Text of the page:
We walk back to the church to our cars. She unlocks hers and opens the door, stands by it. “Unzip your jacket, Patrick,” she orders. I stand there. My jacket? My jacket? Not waiting for her simple words to reach my brain, Chelsea unzips it for me and places her arms around my waist. She moves her hands to my ass and cups each cheek, pulling my hips against her. Then she reaches behind my head and pulls my lips to hers. She is pressing on the accelerator and I still have the emergency brake on!
“I’m not a good flirt with words, Patrick!” and she kisses me hard, her tongue deep within my mouth. I wrap my arms through her coat and around her waist and hold her tightly. She moans and hums a woman’s song of pleasure. I could kiss her like this until dawn. “Mmmm! That was very nice!” she says as she breaks. She pauses, looking down.
“How’d she die?” she asks.
“With the greatest grace,” I say, lifting her head and looking straight into her eyes. She has to know how much I loved Karen. She looks away, far away.
“They talk a lot about grace in AA. I don’t understand it. I thought grace was something you said before dinner. I’ve only been clean six months,” she says, getting into her car. “Write me a poem. Please! About me. For me. To me. You said you’re a poet, right? Be my poet. Bring it next week. I’ll be back at St. Nick’s! 6:30.”
She speeds off. The words “Be my poet!” ring in my ears. I’m not the Hallmark kind, Chelsea. Don’t raise your hopes.
I have a week to write a poem to—for—about—a woman I have spent twenty minutes with! A woman who is a recovering alcoholic and drug addict and who works in an adult bookstore. A half-year sober. Who wears nice clothes. A little edgy. Boots. Butterfly.
chelsea in the morning
through the window
like dawn’s breeze you flutter
your violet, icy-black wings
past billowing lace curtains
the morning air puckers my skin
i am wrapped in green sheets like the bud of a dahlia
ripe with sugar & color
awaiting the sun’s shine
through the window
you nip at me
from evolution & a plant’s desire to open
to become splendor
to become nectar for a butterfly
at the sun’s rise
I print it out and fold it and place it in my jacket pocket. It is full of her vagueness and my desires, but the best I can do. She does not show up the next Monday. I am crestfallen. I stop by the Grown-ups Gallery and ask for her. They’ve never had an employee named Chelsea, at least as long as they can remember. What the fuck?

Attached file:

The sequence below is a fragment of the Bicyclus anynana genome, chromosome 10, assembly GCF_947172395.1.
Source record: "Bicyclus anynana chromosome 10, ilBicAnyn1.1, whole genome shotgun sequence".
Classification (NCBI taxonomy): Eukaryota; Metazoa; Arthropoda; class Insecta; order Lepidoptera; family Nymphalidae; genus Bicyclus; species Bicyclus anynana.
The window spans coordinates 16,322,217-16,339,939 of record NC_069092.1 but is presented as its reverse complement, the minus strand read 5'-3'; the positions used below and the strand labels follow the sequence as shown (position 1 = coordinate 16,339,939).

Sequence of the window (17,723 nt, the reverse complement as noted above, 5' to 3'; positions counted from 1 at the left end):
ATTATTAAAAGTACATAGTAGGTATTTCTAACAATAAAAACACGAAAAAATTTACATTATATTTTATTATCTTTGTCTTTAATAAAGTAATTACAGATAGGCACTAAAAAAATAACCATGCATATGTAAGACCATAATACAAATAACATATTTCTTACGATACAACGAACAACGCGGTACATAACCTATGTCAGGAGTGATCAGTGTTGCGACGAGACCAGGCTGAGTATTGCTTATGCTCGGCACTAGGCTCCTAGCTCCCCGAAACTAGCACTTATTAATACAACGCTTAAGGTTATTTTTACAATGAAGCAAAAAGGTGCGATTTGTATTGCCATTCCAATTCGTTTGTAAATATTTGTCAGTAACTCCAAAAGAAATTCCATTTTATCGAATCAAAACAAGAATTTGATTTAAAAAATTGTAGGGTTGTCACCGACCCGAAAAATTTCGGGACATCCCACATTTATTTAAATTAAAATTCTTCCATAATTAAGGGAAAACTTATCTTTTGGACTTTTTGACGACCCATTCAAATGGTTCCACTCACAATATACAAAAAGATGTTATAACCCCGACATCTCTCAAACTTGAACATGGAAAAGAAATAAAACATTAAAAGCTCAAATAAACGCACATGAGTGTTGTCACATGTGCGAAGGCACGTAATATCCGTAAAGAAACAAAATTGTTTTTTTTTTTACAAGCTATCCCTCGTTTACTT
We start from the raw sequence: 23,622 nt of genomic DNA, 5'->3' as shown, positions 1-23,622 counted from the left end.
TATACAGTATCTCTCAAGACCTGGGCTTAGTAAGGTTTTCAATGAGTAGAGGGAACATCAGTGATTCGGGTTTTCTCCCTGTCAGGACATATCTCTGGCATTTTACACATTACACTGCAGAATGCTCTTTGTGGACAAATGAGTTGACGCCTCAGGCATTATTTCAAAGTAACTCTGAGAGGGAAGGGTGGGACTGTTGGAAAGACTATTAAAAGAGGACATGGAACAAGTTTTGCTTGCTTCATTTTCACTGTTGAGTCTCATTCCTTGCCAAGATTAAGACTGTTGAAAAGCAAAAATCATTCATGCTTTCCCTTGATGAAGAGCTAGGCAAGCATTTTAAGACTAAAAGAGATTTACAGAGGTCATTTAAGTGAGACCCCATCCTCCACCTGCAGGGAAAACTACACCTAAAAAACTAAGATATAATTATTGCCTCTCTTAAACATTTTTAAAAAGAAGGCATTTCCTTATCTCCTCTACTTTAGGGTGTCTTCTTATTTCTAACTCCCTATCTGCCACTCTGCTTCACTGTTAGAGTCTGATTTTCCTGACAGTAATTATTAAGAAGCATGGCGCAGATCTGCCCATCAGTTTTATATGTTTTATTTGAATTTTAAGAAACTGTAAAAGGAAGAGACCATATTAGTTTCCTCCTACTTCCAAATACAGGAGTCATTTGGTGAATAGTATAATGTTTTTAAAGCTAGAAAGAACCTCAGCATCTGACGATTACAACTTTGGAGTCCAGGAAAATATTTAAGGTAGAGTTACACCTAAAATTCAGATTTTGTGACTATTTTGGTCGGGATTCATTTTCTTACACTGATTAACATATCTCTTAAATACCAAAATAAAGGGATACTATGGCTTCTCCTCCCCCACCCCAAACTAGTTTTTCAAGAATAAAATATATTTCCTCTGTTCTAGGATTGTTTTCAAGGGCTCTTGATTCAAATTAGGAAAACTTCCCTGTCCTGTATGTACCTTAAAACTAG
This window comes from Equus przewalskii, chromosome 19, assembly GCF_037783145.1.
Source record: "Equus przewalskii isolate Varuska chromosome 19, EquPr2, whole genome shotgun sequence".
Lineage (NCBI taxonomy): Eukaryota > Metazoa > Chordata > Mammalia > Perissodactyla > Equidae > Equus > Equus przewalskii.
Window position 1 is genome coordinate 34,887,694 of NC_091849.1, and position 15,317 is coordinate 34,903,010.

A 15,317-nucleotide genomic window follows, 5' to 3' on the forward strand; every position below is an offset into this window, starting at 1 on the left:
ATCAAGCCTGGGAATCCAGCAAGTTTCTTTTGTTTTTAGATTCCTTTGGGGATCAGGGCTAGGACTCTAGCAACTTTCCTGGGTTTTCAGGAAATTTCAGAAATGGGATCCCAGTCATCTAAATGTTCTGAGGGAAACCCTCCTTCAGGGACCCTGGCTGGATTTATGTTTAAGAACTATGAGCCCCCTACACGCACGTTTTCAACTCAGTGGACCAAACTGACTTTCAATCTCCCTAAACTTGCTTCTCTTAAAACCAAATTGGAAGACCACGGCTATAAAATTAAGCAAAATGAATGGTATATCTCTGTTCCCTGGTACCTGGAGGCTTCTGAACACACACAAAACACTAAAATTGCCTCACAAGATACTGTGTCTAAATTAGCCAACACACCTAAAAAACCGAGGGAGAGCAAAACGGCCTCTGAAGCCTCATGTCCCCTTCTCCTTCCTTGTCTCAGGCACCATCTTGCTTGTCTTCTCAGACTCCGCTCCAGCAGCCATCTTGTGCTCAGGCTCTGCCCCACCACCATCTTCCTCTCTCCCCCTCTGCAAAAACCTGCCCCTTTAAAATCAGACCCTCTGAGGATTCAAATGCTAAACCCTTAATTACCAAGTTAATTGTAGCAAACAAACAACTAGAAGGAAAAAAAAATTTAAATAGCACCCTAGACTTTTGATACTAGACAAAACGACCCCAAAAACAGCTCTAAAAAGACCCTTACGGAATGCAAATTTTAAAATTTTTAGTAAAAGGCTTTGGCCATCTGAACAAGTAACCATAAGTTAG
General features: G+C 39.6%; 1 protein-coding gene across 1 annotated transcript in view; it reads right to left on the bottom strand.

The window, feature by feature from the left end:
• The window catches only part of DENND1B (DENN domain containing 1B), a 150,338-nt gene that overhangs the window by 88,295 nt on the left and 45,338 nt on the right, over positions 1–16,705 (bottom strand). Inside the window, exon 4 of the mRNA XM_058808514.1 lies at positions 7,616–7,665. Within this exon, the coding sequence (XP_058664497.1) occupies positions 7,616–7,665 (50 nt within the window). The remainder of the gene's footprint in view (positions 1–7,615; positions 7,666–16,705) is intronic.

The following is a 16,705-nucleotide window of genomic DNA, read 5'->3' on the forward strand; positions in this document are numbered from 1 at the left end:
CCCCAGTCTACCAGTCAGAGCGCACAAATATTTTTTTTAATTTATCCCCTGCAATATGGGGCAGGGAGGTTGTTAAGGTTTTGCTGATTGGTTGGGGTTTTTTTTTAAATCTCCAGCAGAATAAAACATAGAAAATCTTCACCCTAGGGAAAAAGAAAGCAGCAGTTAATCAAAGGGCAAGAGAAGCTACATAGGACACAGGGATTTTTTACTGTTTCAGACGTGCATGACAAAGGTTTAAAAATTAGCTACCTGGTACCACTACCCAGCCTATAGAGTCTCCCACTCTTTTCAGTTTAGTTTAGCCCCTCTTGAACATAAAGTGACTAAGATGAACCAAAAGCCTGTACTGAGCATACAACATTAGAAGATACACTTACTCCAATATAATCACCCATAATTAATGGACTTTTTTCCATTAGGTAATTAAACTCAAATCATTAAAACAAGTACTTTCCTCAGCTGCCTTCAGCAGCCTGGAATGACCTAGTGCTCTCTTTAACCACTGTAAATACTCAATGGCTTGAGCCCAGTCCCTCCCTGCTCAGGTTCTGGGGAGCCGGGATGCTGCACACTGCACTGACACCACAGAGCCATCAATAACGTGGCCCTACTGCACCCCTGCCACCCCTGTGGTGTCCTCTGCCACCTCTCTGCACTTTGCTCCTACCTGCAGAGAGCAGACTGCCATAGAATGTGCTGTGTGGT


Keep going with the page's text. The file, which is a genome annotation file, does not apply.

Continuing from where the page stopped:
She does not appear the next Monday. I am pissed. Two more Mondays go by and I am broken-hearted. This is what a man does. An alkie man. A woman kisses him and he thinks she is his. “I wrote her the poem she wanted!” I yell to myself. “Fuck the bitch!” I remind myself of her left hand.
I cannot ask about her. I can’t go up to Mary and ask her where the fuck Chelsea is! I nearly do, but don’t. I had ten years of sobriety when Karen died, and then I lost everything I fucking had—her grace and my serenity. I am only three months sober—two fucking years of drinking, using her death as my excuse. I am supposed to be working on my recovery, so why should I be interested in a married woman who showed up once for a meeting? That is why Cal wants to tie my sorry ass to the back of a landing 747. “What the fuck are you doing?” he says. “How many chances do you think are going to come your way?”
I keep carrying the poem in my coat pocket. It’s getting dirty, worn, fingered from reaching for it, ready to hand it to her. It is not even a good poem, but it is what I could give to her.
She shows up. She looks like shit—she’s been using, is my first thought, but that is unkind. Bad day, week, month—who knows? “Fuck her,” I first think to myself. “Cut her some slack,” I then think to myself. I have begun to sit where she first did, at the end of the table. She touches my arm, but does not look at me. “Hello, Patrick,” she says through some sniffles.
Before the meeting gets underway, I slip her the poem. She holds it in her hands.
I lean forward, elbows on knees. “Toss it. Read it and toss it. You asked for it. There it is. Now it’s yours. Do whatever you want with it. It was mine. Now it’s yours. Wipe your ass with it! I don’t fucking care!” She shoots me a hurt look. I know I sound petty and pissed, wanting her to know it. She gets up and leaves the room, coat and all.
“Hi, everyone. Welcome to the …”
I hear her walk in the hallway, her boots tapping the marble floor. Silence. Long silence. Paper crumpling. I hear her walk up the stairs and the outside door closing shut. I once heard that Pablo Neruda would write poems on paper, fold them into little boat shapes, place them avrupa yakası escort in a stream, and watch them float away. I understand that. Now. Chelsea is my stream. My poem has floated away. Into the ocean of the night.